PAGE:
One supplement that has consistently demonstrated that ability to assist with muscle growth and repair is protein powder. (Creatine has a host of muscle-building benefits too, but that’s a different discussion.) But even then, there’s nothing magical about the powder; it’s the role of protein that makes the biggest difference, whether it’s a supplement, meat, chicken, fish, eggs, or plant-based sources.
The verdict: If your goal is to add mass, your first priority should be to eat enough high-quality food to help you build it. Any muscle-building benefits claimed by a multivitamin are as of yet unproven.
Multivitamins, Energy, and Cognitive Function
Interestingly enough, Northumbria University in the UK conducted two studies—one of 216 females aged 25-50 years old, the other of 198 males aged 30-55 years old—and found that in both groups a multivitamin improved cognitive function, lowered fatigue, and improved subjects’ ability to multitask. The participants who took a multivitamin did better compared to the placebo group.
These two studies, on their own, are not reason enough to conclude that a multivitamin is your fix for mental fog or will stop you from nodding off at your desk at 3 p.m. It’s worth noting that the studies didn’t discuss a host of variables that could have a significant impact on the results, such as sleep, nutrition, or exercise habits of their participants. However, both studies were randomized, placebo-controlled, and double-blind, which is a fancy way of saying that they deserve attention and more research.
The verdict: If you’re looking for a low-risk, potentially effective way to beat fatigue and increase your energy, multivitamins are a good option to try.
Will Multivitamins Help Prevent Sickness?
The performance of your immune system depends on a variety of complex factors. One of those is your micronutrient levels, which help create a defense system for your body. Specifically, vitamins A, C and E work along with zinc to help the skin barrier function, while vitamins A, B6, B12, C, D and E work along with a host of other trace elements to support the immune cells.
Nutrient deficiencies suppress your immunity. So for that reason, a multivitamin could be helpful. But then again, so could a smoothie that loaded with the above vitamins (here’s an easy-to-make one that we like that supports immune function).
It’s important to note that while nutrient deficiencies can hamper your immune function, the reverse is not true. Taking megadoses of vitamins does not improve your immunity. So you can put down the Airborne and slowly back away.
While most multivitamins contain the Recommended Daily Allowance (RDA) for vitamins and minerals, RDA is what’s required strictly to achieve the bare minimum level of health. In essence, RDA gives you what you need to survive, not necessarily to thrive and live optimally. It’s tough to say whether your specific multivitamin contains the right doses needed to bring your levels to an optimal range.
Even if its label says it hits all the RDAs, some multivitamins aren’t so beneficial as advertised because they use less-than-optimal components. A common example of this would be vitamin D2, which is less biologically active in the body than vitamin D3, and therefore less effective at boosting vitamin D levels. Similarly, studies show that magnesium citrate has superior bioavailability when compared with other forms of magnesium, but those other forms often end up in people’s daily multis.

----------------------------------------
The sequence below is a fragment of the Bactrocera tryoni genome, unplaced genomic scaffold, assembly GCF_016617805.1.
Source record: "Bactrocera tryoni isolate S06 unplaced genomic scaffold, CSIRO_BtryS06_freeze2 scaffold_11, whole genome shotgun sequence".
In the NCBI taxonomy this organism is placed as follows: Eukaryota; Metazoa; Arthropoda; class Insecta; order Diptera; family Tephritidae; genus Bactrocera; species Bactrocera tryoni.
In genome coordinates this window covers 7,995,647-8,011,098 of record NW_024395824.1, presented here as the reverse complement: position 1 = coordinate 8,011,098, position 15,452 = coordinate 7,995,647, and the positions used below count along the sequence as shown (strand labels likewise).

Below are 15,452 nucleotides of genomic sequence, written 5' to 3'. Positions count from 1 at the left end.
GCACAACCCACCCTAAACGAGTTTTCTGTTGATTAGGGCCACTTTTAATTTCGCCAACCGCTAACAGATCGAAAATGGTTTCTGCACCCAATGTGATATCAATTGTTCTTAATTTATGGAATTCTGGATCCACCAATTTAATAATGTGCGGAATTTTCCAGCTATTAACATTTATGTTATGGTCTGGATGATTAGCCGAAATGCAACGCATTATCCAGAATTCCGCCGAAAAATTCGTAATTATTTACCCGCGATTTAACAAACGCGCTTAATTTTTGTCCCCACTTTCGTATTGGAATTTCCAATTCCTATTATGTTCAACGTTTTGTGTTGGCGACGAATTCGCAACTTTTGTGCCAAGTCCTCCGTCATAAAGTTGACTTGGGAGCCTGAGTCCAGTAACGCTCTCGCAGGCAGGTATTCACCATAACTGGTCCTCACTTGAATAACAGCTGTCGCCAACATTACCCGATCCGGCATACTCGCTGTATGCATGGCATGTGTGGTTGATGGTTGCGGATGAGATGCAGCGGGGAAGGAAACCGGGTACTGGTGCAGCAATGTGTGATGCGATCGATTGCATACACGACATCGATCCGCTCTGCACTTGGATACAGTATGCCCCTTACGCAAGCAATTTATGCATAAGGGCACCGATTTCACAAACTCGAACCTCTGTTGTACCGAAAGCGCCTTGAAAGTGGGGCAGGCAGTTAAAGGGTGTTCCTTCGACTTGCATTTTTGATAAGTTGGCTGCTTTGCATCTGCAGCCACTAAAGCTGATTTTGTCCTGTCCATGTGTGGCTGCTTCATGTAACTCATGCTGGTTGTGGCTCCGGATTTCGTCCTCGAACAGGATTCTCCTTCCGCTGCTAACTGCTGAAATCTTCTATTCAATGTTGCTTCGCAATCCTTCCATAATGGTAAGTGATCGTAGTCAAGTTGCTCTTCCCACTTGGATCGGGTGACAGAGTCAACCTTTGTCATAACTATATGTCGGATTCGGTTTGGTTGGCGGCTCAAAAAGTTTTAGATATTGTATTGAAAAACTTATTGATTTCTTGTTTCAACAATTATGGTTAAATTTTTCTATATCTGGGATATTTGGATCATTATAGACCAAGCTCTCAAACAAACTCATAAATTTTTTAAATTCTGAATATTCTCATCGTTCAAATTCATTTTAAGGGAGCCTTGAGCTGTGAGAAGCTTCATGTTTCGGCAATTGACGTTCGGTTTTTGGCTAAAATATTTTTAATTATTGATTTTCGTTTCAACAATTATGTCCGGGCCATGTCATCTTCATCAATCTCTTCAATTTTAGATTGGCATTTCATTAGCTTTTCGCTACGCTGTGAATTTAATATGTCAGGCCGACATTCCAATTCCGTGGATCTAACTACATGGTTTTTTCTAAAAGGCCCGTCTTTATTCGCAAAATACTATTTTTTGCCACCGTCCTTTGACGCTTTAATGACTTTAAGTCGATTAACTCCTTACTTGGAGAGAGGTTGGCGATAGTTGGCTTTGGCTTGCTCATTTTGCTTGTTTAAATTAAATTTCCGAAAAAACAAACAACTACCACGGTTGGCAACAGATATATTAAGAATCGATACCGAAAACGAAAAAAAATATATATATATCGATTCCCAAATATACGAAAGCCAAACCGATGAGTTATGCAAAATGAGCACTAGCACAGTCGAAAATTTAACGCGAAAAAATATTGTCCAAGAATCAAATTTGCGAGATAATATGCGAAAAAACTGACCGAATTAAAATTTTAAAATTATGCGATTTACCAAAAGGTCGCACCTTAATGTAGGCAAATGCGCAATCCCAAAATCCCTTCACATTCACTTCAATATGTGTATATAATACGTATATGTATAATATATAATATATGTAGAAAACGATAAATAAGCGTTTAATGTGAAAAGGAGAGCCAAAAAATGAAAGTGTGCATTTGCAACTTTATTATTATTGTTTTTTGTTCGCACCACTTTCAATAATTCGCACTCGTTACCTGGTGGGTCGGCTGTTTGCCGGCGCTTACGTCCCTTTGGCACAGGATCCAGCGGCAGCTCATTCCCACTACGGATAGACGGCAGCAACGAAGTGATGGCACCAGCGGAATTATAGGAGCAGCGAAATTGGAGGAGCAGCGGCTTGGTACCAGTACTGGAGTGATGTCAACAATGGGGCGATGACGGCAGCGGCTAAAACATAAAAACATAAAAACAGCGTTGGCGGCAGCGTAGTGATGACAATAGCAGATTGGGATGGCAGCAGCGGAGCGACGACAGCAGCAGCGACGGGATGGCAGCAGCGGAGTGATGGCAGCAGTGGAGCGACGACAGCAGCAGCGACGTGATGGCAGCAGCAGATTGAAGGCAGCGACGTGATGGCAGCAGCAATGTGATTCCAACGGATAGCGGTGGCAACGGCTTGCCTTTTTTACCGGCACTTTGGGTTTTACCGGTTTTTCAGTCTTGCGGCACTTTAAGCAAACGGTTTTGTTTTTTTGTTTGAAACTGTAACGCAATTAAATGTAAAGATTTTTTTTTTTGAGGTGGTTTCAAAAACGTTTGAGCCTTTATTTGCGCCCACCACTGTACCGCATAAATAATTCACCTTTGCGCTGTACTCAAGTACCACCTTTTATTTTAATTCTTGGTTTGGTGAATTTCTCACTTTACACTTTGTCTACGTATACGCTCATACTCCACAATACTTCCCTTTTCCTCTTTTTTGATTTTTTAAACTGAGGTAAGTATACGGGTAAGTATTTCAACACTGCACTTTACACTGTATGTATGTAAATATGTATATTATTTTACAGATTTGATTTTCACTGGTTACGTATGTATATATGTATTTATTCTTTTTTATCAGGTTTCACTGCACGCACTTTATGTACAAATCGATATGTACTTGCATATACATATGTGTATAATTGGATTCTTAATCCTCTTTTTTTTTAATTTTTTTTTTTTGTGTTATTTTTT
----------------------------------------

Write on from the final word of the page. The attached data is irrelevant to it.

The verdict: Similar to fat loss, be honest about your diet. If you’re not eating enough of the foods that are high in nutrient content, then it might be worth your while to boost your defenses by taking a multivitamin. Or, the easiest way to measure your deficiencies (as we mentioned in the beginning), is to take a blood test. Then, you can decide if you want to supplement your needs with whole foods or a multivitamin.
Men’s Multivitamin vs. Women’s: Is there a difference?
A common theme you’ll see from popular brands is age- or gender-specific multivitamins. There’s something to this idea. Men and women do have different nutritional needs, and those needs do change as you age.
For example, women who are menstruating have a higher need for iron than men due to the blood lost during menstruation. After menopause, women no longer need that higher iron intake. At that point, their iron needs equal those of men. But menopause brings about another change, this one to a woman’s need for calcium. Estrogen plays a role in calcium reabsorption and bone turnover, so with the decreased estrogen production that stems from menopause, a woman’s need for calcium increases.
The verdict: The idea that your multivitamin formulation should change over time has some merit. You’ll just want to subject any claims on the label to the same type of scrutiny you’d give any other supplement. The same facts still apply: The vitamin won’t cure cancer or add years to your life. It may provide more of the nutrition you need.
Buyer’s Guide: Not All Multivitamins are Created Equal
Because multivitamins are categorized as supplements and FDA regulation of supplements is extremely hands-off, the quality can vary and it’s easy to purchase a product that might be less effective.
You can’t take the claims on a multivitamin’s label at face value because they aren’t managed by a governing body that holds them to a standard. There are, however, certain seals of approval from non-government organizations that can tell you if the supplement has passed their tests for quality, potency, and contaminants.
These seals of approval show that the supplement was manufactured properly and actually contains the ingredients listed on the label. (Which is important when you consider that false labeling is rampant in the supplement space.) They also test for the presence of harmful contaminants. Here are two that offer you a reasonable assurance that what’s inside the bottle matches what’s on its label: